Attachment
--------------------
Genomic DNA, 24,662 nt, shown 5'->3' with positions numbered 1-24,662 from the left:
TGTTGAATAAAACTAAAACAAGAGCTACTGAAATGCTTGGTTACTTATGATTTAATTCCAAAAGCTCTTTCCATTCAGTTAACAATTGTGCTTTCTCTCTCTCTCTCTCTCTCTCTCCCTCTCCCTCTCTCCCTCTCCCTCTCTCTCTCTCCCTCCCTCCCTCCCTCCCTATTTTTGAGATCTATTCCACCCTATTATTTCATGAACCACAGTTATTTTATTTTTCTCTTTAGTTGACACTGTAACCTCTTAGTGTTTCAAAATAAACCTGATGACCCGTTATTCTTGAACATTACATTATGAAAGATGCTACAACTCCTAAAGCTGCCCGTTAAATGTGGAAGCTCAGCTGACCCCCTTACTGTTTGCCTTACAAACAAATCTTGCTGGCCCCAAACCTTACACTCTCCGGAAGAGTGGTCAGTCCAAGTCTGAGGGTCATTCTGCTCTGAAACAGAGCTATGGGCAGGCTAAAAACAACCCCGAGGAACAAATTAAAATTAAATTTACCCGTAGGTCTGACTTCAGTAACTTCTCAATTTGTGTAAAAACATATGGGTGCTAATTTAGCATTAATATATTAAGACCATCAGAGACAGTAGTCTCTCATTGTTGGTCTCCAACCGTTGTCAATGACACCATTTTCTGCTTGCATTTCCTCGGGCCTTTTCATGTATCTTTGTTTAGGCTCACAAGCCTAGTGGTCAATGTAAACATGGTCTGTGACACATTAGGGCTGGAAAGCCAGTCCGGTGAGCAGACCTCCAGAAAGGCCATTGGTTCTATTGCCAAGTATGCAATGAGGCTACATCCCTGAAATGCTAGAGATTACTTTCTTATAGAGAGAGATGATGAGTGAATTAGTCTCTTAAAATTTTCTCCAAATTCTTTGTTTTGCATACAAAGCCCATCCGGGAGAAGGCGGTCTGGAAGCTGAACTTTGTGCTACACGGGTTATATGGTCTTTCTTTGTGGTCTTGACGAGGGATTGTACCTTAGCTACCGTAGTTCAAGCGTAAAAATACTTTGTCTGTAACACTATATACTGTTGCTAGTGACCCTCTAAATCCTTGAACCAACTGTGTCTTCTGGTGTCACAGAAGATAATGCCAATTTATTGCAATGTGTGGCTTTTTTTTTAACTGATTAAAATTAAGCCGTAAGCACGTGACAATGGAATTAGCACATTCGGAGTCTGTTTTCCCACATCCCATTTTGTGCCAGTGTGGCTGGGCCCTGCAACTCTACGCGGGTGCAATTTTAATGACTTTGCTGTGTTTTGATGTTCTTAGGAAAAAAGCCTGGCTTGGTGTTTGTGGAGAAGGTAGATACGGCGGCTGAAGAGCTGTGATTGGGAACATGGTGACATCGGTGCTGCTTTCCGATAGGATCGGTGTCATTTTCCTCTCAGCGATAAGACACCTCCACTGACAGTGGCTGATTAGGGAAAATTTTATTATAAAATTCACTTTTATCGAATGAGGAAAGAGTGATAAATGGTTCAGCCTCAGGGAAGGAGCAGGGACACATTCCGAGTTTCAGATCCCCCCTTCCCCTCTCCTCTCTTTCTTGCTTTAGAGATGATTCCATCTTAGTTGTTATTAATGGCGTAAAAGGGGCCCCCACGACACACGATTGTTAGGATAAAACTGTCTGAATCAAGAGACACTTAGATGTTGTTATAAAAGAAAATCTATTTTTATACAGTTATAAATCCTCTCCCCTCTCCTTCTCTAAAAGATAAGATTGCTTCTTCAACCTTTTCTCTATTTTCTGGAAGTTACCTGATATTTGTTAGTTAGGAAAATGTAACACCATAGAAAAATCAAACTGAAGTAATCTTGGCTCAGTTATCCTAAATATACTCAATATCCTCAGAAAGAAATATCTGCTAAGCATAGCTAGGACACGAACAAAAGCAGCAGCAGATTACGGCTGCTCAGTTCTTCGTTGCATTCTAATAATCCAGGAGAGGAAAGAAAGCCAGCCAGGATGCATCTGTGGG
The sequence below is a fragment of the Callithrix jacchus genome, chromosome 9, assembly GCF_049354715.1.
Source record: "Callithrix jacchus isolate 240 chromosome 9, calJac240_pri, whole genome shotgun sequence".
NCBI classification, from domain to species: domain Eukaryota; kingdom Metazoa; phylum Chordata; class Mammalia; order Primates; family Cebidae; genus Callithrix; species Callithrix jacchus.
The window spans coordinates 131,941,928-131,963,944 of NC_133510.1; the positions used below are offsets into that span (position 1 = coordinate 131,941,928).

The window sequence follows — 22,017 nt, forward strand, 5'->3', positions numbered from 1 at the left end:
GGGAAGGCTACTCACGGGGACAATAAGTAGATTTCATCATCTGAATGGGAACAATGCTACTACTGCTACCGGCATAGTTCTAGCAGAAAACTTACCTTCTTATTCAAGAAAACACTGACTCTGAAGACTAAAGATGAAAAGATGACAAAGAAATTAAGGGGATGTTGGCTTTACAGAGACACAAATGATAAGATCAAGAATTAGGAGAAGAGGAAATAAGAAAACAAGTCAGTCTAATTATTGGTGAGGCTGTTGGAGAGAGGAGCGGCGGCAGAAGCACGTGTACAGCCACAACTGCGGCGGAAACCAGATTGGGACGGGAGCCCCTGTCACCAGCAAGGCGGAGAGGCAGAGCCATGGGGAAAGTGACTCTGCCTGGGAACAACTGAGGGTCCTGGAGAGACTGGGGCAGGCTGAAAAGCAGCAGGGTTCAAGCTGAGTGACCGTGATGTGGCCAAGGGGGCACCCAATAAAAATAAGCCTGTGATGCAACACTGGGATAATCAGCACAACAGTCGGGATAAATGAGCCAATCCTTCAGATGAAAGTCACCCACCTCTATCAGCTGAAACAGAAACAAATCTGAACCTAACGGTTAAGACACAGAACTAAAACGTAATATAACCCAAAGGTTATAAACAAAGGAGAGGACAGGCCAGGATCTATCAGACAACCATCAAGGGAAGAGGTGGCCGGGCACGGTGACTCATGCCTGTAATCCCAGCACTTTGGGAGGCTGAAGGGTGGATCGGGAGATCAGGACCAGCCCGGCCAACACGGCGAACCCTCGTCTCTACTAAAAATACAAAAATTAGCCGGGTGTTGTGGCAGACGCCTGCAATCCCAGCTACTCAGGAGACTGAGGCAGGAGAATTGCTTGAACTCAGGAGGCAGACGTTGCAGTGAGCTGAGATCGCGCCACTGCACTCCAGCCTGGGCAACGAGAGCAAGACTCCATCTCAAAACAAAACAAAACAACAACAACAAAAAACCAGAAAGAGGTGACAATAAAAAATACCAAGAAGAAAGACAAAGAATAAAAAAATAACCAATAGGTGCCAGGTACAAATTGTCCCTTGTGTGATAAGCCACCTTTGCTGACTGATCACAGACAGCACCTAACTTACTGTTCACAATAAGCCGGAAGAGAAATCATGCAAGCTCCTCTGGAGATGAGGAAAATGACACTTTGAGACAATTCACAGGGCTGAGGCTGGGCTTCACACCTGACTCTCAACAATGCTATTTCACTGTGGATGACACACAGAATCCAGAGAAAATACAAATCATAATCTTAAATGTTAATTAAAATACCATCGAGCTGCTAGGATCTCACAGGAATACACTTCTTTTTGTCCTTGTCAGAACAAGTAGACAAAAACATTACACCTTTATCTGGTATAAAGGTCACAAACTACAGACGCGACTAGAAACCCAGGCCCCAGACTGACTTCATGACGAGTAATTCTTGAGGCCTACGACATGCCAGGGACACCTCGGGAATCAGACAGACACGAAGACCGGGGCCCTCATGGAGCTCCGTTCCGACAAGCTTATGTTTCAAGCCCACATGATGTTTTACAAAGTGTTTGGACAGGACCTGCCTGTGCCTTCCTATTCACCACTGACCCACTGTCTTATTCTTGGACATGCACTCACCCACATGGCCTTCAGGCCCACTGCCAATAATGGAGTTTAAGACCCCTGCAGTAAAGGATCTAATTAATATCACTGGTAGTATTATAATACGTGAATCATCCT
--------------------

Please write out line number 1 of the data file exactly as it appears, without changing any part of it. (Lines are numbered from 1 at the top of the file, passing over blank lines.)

Genomic DNA, 24,662 nt, shown 5'->3' with positions numbered 1-24,662 from the left: